The War Inside, by Albany associate artist Camille Dawson, has to be seen (or rather, experienced) to be believed.
In the style of good immersive theatre, we the audience are placed at the heart of the show. Welcomed by performers Dawson and Sophie Taylor into the Albany’s main space that’s been decked out with an adventure playground of huge inflatable organs and bone marrow, having been issued with white hairnets and bar-coded white tabards, we’re reminded that we are (what else?) new white blood cells, called up into life to join the war on germs in the body of our host Marnie. But something’s wrong. A white blood cell sergeant of some kind (Dawson) informs us that there are foreign cells of some kind making incursions under our watch. All the while, we’re graced with visions through the eyes of Marnie herself, who’s starting to feel, well, a bit ill. It’s up to us to find out what’s going on and win the war inside Marnie’s body — but do we really know what we’re fighting?
The first word I’d use to describe The War Inside is unsettling. This show lets you use a few oft-bandied metaphors quite literally, the first being got under my skin: a nagging feeling that this is all a bit silly and slightly pat is swiftly replaced by a slowly burning discomfort and dread, as Marnie’s worsening condition makes her life unravel. It encourages audiences to see life, quite literally, through the eyes of a teenage girl hopelessly at sea with an illness she doesn’t understand. Somehow, the contrast between mad immersive space and naturalistic first-person footage made me instantly sympathetic to Marnie’s plight – a fraught relationship with a best friend carried a particular sting. The craft of the video sections by Molly Pendlebury is considerable.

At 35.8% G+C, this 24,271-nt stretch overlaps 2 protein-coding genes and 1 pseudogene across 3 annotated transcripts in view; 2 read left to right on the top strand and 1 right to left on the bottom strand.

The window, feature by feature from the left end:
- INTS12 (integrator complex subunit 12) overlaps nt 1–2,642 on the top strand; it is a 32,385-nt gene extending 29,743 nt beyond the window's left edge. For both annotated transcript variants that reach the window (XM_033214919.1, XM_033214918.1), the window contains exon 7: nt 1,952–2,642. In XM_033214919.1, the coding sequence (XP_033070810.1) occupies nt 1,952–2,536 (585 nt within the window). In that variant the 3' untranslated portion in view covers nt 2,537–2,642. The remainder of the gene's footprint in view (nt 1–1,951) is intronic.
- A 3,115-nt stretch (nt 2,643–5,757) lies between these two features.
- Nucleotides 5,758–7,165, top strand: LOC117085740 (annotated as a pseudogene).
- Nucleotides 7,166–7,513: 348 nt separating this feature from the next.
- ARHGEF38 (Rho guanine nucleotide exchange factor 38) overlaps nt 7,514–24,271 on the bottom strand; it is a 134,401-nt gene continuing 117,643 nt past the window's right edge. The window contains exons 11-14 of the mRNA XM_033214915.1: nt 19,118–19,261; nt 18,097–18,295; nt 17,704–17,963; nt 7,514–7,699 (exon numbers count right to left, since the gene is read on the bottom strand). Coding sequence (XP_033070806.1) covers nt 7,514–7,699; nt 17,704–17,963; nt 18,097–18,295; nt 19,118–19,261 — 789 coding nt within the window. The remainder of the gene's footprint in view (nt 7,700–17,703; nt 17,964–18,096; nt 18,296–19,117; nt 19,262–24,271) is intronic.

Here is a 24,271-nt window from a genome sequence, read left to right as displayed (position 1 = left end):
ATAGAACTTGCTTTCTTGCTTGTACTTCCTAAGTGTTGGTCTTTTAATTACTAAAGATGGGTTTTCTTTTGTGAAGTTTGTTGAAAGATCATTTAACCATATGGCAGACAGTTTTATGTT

As audience members, we experience possibly the most white-and-neon version of the detective noir trope ever: the searchers find that the object of their enquiry is, in fact, themselves. Not only that, but the show deploys a political metaphor that’s hard to see coming – we white blood cells are essentially radicalised into believing in the threat of a foreign invader who doesn’t exist. (I couldn’t help wondering if a more game-based form of immersive show might have carried Dawson’s message better – if, perhaps, we had been sent on different tasks to vital organs and reported back to a ‘war room’ of some kind, rather than being entirely dependent on following Taylor. But this version would require more performers amongst other resources, and times are hard.)
The beauty of theatre lies in the fact that a show can make you believe in anything if the performers believe in it enough. The War Inside’s success is down to Dawson’s conviction in her own material, and Taylor’s total commitment to it alongside her. The free-flowing configuration leads to some quite poignant moments of intimacy between performer and audience and Taylor’s vulnerability as a white blood cell caught in up the white-blood-cell equivalent of a race riot provides a human heart (sorry, human blood cells) to what could be a rather scattershot blend of material.
Christina Ottonello’s set and Paul Freeman’s soundscape have worked overtime to realise Dawson’s vision of our insides, the latter creating subtle urgency and movement where needed (though I could have done without some of the ‘crowd’ sound effects in certain places). Stacey O’Shea’s lighting, combined with use of haze, draws our attention to where it needs to be.
The show sets out to explore and give a voice to invisible conditions – and in that it certainly succeeds. Being as idiosyncratic and experiential as it is, it’s rather difficult to describe how successfully it works. Which probably means it should be experienced, by as many audiences as possible.